Janitors and Custodians

Occupational Hazards

Date Added Resource Source
Apr 2011

Cleaning Workers Research Database

http://www.ph.ucla.edu/erc/cleaning-workers-research-db.htm

The Southern California Education and Research Center at the University of California-Los Angeles and University of California-Irvine collaborated with members of the NORA Services Sector Council and NIOSH staff to develop the Cleaning Workers Research Database.

(UCLA)
Jan 2011

European Agency for Safety and Health at Work: Managing psychosocial risks with cleaning workers

http://osha.europa.eu/en/publications/e-facts/efact51

Psychosocial risk factors for professional cleaning workers are many and varied. Psychosocial risks include any psychological and social factors that can affect people’s health and well-being, such as stress, violence and bullying.

(European Agency for Safety and Health at Work)
Dec 2009

Health and Safety in the Cleaning Industry

http://www.hse.gov.uk/cleaning/index.htm

The cleaning industry employs very large numbers of people in all sectors of the economy, from offices to factories, schools to hospitals, shops to aircraft. This website provides occupational health and safety advice for those people working in the cleaning industry.

(HSE)
Apr 2009

OSHA Assistance for the Cleaning Industry

https://www.osha.gov/SLTC/cleaningindustry/index.html

Cleaning industry workers perform tasks year-round that expose them to safety hazards including slips, trips and falls, contact with toxic chemicals and ergonomic issues. Visit OSHA's Safety and Health Topics page on the Cleaning Industry to learn preventive measures for these hazards and others, and for information on improving workplace safety and health.

(Oregon OSHA)
Jul 2007

Carbon Monoxide Hazards from Small Gasoline Powered Engines FactSheet (PDF)

http://www.tdi.state.tx.us/pubs/videoresource/fsgasengine.pdf

Many people using gasoline-powered tools such as high-pressure washers, concrete cutting saws (walk-behind/hand-held), power trowels, floor buffers, welders, pumps, compressors, and generators in buildings or semi enclosed spaces have been poisoned by carbon monoxide (CO).

(TDI)
Dec 2006

A Clean Sweep: Safe Work Practices for Custodians (PDF)

http://www.worksafebc.com/publications/health_and_safety/by_topic/assets/pdf/clean_sweep.pdf

The purpose of this guide, developed by British Columbia School Safety Association and WorkSafeBC, is to show ways of making custodial work safer and easier so that the risks of sprain and strain injuries are reduced

(WorkSafe Online - Workers' Compensation Board of BC)
Aug 2006

ISSA Safety & Health Portal for Workers in the Cleaning Industry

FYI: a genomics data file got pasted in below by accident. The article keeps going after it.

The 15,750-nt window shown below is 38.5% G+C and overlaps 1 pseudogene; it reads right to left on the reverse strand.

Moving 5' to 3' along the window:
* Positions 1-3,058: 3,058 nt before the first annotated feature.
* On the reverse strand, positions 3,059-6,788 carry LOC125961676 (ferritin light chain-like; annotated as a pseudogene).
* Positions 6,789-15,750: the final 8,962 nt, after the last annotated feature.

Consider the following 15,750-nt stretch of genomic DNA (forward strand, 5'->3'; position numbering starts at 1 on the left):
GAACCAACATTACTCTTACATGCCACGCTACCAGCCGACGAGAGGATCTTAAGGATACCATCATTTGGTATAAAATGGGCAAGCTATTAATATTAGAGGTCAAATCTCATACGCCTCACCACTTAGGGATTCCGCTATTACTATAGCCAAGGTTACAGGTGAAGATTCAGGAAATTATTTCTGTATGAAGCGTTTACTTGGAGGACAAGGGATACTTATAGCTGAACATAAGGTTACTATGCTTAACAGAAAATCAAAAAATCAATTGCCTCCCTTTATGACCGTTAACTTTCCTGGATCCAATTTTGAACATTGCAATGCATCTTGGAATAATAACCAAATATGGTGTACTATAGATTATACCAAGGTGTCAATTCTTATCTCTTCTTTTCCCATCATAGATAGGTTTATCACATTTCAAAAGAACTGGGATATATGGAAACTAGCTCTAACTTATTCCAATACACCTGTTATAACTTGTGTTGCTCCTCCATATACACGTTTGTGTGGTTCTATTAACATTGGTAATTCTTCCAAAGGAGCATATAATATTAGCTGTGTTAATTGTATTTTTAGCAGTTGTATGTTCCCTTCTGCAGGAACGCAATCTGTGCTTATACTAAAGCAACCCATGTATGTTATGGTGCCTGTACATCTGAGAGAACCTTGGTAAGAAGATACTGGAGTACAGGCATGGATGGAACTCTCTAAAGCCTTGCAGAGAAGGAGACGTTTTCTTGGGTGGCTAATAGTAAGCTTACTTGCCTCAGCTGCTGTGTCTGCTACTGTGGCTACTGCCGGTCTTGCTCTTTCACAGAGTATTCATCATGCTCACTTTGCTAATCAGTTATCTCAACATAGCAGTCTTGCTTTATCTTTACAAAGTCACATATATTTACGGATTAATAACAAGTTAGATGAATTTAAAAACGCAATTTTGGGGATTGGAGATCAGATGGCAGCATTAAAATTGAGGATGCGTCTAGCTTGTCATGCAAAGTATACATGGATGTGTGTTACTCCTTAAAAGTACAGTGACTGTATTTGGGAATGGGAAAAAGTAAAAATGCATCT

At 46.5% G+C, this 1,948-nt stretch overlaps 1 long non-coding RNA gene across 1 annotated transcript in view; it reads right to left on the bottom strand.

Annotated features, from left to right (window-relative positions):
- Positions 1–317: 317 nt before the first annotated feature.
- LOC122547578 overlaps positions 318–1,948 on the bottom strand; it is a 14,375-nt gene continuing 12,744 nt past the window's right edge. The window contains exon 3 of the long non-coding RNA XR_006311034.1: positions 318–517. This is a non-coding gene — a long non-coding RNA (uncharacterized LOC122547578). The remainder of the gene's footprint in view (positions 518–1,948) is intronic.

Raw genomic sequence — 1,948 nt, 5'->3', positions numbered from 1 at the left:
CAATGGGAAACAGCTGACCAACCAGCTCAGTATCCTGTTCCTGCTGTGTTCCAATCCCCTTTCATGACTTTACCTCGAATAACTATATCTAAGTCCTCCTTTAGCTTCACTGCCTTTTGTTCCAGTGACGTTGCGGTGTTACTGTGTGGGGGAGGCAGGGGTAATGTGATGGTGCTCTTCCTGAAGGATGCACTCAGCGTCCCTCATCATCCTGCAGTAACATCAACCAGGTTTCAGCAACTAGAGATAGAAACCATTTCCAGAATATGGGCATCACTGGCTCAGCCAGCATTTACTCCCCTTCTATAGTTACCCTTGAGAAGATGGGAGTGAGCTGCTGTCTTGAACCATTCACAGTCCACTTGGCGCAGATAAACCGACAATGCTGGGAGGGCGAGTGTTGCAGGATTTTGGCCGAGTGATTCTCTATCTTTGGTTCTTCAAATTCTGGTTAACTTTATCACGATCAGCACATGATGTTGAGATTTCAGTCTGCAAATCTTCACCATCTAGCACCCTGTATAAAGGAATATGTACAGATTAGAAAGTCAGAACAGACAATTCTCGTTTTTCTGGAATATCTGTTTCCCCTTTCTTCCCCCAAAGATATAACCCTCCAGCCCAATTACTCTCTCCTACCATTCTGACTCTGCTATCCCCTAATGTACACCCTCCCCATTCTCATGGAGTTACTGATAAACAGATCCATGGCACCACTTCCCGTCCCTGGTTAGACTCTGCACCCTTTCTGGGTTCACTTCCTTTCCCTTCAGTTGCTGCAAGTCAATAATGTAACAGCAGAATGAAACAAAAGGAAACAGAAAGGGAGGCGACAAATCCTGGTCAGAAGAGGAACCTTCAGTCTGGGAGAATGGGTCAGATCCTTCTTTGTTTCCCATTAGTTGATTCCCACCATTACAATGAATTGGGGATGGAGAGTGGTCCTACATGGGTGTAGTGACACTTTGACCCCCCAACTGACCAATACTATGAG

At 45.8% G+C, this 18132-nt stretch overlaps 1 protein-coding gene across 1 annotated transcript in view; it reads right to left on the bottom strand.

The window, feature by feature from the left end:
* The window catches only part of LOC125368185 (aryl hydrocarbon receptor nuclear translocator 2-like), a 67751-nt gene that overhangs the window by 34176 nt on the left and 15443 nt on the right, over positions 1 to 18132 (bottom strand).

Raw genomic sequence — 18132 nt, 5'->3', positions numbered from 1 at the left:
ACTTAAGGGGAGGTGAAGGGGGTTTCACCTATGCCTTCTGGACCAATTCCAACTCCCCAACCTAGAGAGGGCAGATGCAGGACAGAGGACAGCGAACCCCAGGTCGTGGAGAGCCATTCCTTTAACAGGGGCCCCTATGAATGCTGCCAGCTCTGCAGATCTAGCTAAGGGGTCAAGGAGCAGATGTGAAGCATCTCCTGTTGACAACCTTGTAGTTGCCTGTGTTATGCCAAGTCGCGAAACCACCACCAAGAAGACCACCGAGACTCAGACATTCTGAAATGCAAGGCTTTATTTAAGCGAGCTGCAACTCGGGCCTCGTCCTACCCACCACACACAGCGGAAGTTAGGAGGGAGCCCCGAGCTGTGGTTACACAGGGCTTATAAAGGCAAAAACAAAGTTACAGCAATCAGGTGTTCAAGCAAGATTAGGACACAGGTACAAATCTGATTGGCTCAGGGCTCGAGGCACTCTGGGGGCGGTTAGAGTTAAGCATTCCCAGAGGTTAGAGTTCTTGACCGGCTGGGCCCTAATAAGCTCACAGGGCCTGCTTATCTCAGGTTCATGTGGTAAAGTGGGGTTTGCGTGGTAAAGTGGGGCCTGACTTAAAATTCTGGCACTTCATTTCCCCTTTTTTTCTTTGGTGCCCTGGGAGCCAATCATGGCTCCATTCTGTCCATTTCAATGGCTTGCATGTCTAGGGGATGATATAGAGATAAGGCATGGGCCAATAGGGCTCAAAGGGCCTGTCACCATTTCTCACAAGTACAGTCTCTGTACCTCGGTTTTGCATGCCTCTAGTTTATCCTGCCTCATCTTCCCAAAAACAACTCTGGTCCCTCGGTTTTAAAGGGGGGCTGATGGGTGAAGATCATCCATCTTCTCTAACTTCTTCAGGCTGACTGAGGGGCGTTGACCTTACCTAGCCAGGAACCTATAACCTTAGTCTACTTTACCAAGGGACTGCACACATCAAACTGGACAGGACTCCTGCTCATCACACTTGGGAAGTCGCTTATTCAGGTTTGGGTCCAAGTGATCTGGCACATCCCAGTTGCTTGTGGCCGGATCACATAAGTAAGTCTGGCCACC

http://www.issa.com/?id=shp

ISSA and the U.S. Occupational Safety and Health Administration (OSHA) have signed a formal Alliance to promote the safety and health of workers in the cleaning industry. The Alliance offers a wealth of information on the occupational safety and health topics to assist you in protecting the safety of your workers.

(ISSA)
Feb 2006

MSI Prevention Bulletin 5: Floor Mopping (PDF)

http://www.worksafebc.com/publications/health_and_safety/bulletins/msi/assets/pdf/msi5_floor_mopping.pdf

Housekeepers, cleaners, and custodians often perform floor-mopping tasks. This bulletin provides information regarding the typical musculoskeletal issues faced by workers performing this task and some possible risk control measures to either eliminate or minimize the MSI risk.

(WorkSafe Online - Workers' Compensation Board of BC)
Feb 2006

Strengthen your Safety Net: How to comply with the most commonly violated OSHA standards in the cleaning industry

http://www.cleanlink.com/hs/article.asp?id=325

Because of the high cost associated with safety problems, it is important for housekeeping executives to know which statutes commonly are violated, and how to comply with the rules.

(Cleanlink)
Jun 2005

Working Safer and Easier for Janitors, Custodians, and Housekeepers (PDF)

http://www.dir.ca.gov/dosh/dosh_publications/Janitors.pdf

Janitors, custodians, and others who work in the cleaning industry need a safe and healthful workplace. This series of fact sheets been designed to be used by companies of any size and in places such as schools and universities, office buildings, apartments, and rental properties. They may also be used by housekeeping services for hospitals, hotels, and motels.

(CA DOSH)
Jun 2005

Removing Graffiti Safely (PDF)

http://www.lohp.org/docs/pubs/graffiti.pdf

This is a 12-page booklet for workers who use chemicals to remove graffiti- painters, laborers, custodians, bus cleaners, phone booth cleaners, and others. The products used to remove graffiti, and the job conditions, can be hazardous.

(LOHP)
Jan 2003

Janitors and Cleaners and Institutional Cleaning Supervisors, 2001-02 Occupational Outlook Handbook

http://www.umsl.edu/services/govdocs/ooh20002001/140.htm
(BLS)
Jan 2003

International Hazard Datasheet on Occupation: Cleaner (Industrial Premises)

http://www.ilo.org/public/english/protection/safework/cis/products/hdo/htm/cleaner.htm
(ILO)